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Your Reputation Always Precedes You

Pen and Notepad

To be a professional writer, to gain and keep a good reputation, you need to act like a professional. You can’t blow off responsibility and decorum because you are “a genius.” You just can’t. Don’t tell me that such-and-such fantastic writer spends his days drunk in a hotel room and then churns out brilliant novels in a cocaine fueled haze, misses all his deadlines, spits at publishers, and is beloved by all. Chances are you aren’t a genius – they are not thick on the ground – and I’ll wager his publisher, agent, publicist, and third and soon-to-be-ex-wife are all eagerly awaiting his fatal coronary so they can be rid of him. And write the tell-all book which will expose his nastiness to the world after he’s safely out of it.

So, dear writer, and I need to keep this in mind myself, let’s say you see an open call with the following guidelines: We seek short stories, 2K words max, no zombies, no rape, pedophilia, bestiality. Please don’t send that publisher a 10K novelette about a zombie apocalypse where the villain rapes the 8-year-old girl next door by means of a bull mastiff. I mean, just don’t. And, furthermore, don’t think publishers haven’t seen that story as a result of that sort of open call. More likely, though, if the publisher says “No reprints,” don’t send a reprint. If the publisher wants the story single-spaced in 8 point font, don’t sent it double-spaced in 12 point font.

Say you’ve gotten a contract or are participating in a round robin or other group project. If you say you’ll have your story in by such-and-such a date, do your dead level best to fulfill that promise. As a person who suffers from more than one debilitating illness, I understand that sometimes your body will fail you. Sometimes other life circumstances will get in your way. That’s not what I’m talking about here. Truthfully, sometimes circumstances just stop even the strongest of us from making our goals. Mental, emotional, physical illnesses. Family turmoil. Loss of parents, partners, spouses, children, even jobs. I am not talking about those things. I’m talking about something a good deal more frivolous — and something I see happening with some writers. I am urging you, for the sake of your reputation, not to ditch your obligations because it’s summer and you’d rather be swimming. Do that too many times and you’re apt to find those opportunities drying up.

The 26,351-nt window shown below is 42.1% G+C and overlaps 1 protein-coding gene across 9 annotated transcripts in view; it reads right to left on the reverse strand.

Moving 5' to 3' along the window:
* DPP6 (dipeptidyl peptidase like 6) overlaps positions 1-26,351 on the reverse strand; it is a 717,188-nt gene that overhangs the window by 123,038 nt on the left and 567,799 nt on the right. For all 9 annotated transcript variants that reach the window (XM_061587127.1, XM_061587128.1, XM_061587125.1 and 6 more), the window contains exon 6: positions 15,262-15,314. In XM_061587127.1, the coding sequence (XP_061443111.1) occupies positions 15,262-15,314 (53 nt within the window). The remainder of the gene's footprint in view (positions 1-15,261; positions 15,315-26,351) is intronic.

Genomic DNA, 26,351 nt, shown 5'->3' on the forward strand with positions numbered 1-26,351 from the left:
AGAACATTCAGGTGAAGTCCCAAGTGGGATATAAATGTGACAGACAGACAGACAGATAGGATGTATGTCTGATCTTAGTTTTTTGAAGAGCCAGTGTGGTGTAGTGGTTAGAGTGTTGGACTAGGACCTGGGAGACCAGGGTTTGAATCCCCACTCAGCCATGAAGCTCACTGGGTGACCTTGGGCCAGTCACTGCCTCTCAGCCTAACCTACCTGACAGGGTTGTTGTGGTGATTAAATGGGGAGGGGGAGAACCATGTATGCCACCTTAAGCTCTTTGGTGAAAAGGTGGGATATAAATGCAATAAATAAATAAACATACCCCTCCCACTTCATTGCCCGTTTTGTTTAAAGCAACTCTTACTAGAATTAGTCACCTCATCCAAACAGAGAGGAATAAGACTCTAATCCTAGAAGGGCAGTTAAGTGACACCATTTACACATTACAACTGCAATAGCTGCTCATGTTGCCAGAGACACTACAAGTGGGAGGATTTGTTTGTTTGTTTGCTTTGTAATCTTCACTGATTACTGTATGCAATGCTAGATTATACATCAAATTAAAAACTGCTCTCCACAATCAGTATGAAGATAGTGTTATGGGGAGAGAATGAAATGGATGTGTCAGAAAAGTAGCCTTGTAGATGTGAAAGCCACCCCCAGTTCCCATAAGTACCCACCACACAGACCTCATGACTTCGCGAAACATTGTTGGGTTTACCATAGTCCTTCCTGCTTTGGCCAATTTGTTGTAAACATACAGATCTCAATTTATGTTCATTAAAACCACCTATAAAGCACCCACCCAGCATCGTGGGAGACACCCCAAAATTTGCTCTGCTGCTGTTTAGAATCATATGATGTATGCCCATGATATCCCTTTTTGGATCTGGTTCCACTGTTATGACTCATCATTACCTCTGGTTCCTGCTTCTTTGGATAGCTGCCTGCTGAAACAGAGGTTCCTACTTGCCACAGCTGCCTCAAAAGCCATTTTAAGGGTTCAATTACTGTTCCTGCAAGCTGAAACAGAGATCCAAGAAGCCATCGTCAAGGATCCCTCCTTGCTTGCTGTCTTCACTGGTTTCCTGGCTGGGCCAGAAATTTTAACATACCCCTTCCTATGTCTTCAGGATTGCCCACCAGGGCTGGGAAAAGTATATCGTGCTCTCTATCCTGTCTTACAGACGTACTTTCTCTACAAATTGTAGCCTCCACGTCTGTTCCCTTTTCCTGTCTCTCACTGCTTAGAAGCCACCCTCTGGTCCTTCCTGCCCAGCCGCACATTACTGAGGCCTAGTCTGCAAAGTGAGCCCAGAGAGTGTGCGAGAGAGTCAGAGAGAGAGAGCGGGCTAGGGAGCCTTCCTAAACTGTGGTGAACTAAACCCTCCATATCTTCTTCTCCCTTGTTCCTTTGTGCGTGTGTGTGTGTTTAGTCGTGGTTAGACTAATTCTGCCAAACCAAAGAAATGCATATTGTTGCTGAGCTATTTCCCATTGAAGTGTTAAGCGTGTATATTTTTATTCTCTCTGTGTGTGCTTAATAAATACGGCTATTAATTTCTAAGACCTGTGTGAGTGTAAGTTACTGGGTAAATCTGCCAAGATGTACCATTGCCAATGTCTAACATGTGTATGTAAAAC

If you get a bad review, don’t blow up on social media. It’s an opinion. Not everyone will like your work. When you feel as if no one likes your stuff, go to Amazon or Kobo or Barnes & Noble, and look up your favourite book — one you truly love. I’ll bet there are some 1-star reviews on that book which will curl your toes. Opinions. Seriously, everyone’s got one. Thicken your skin.

When you hire an editor, listen to him or her. That doesn’t mean you have to take every suggestion you editor makes. But you need to pay attention. Know why you are rejecting this or that suggestion. Understand why the editor suggested the change.

I usually say, “Treat other people the way you’d like them to treat you.” A very wise Man said that many years ago. Others have said it, too. No one ever said it better.

Reputation matters in business – and in the publishing business it matters a lot.

2 Responses to “Your Reputation Always Precedes You”

  1. Wendy Luane says:

    Good post. Bad behavior never ceases to amaze me. Maybe I should put that in a book.

    • Mary Ann says:

      Thanks for commenting. 🙂 I am often surprised when people behave badly and then are shocked when other people remember that bad behaviour.

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